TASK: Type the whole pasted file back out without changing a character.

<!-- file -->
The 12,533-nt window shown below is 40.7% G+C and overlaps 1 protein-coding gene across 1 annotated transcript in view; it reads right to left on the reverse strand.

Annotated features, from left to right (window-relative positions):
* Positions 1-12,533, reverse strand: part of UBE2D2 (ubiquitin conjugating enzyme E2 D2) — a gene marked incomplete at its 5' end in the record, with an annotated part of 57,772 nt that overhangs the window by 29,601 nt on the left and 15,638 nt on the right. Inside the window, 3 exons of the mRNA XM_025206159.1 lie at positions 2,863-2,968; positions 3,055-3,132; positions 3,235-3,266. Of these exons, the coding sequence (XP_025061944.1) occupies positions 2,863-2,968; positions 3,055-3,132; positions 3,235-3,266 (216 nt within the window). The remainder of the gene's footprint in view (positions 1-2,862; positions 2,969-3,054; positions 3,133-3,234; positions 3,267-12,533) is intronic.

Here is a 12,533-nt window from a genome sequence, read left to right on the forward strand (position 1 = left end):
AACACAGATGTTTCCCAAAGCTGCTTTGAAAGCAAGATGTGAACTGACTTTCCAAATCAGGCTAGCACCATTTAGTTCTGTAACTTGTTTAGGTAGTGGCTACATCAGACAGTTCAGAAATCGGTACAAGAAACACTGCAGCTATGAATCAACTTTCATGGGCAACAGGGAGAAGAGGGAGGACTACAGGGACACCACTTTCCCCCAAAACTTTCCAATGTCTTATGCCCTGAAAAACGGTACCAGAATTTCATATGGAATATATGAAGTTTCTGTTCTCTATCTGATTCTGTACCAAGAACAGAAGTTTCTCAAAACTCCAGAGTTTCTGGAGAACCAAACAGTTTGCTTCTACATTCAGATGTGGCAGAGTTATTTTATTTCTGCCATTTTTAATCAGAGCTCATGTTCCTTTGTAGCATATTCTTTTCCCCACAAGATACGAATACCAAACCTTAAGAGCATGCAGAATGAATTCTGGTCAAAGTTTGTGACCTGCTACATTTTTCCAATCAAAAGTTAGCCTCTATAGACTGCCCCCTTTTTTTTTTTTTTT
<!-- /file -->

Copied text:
The 12,533-nt window shown below is 40.7% G+C and overlaps 1 protein-coding gene across 1 annotated transcript in view; it reads right to left on the reverse strand.

Annotated features, from left to right (window-relative positions):
* Positions 1-12,533, reverse strand: part of UBE2D2 (ubiquitin conjugating enzyme E2 D2) — a gene marked incomplete at its 5' end in the record, with an annotated part of 57,772 nt that overhangs the window by 29,601 nt on the left and 15,638 nt on the right. Inside the window, 3 exons of the mRNA XM_025206159.1 lie at positions 2,863-2,968; positions 3,055-3,132; positions 3,235-3,266. Of these exons, the coding sequence (XP_025061944.1) occupies positions 2,863-2,968; positions 3,055-3,132; positions 3,235-3,266 (216 nt within the window). The remainder of the gene's footprint in view (positions 1-2,862; positions 2,969-3,054; positions 3,133-3,234; positions 3,267-12,533) is intronic.

Here is a 12,533-nt window from a genome sequence, read left to right on the forward strand (position 1 = left end):
AACACAGATGTTTCCCAAAGCTGCTTTGAAAGCAAGATGTGAACTGACTTTCCAAATCAGGCTAGCACCATTTAGTTCTGTAACTTGTTTAGGTAGTGGCTACATCAGACAGTTCAGAAATCGGTACAAGAAACACTGCAGCTATGAATCAACTTTCATGGGCAACAGGGAGAAGAGGGAGGACTACAGGGACACCACTTTCCCCCAAAACTTTCCAATGTCTTATGCCCTGAAAAACGGTACCAGAATTTCATATGGAATATATGAAGTTTCTGTTCTCTATCTGATTCTGTACCAAGAACAGAAGTTTCTCAAAACTCCAGAGTTTCTGGAGAACCAAACAGTTTGCTTCTACATTCAGATGTGGCAGAGTTATTTTATTTCTGCCATTTTTAATCAGAGCTCATGTTCCTTTGTAGCATATTCTTTTCCCCACAAGATACGAATACCAAACCTTAAGAGCATGCAGAATGAATTCTGGTCAAAGTTTGTGACCTGCTACATTTTTCCAATCAAAAGTTAGCCTCTATAGACTGCCCCCTTTTTTTTTTTTTTT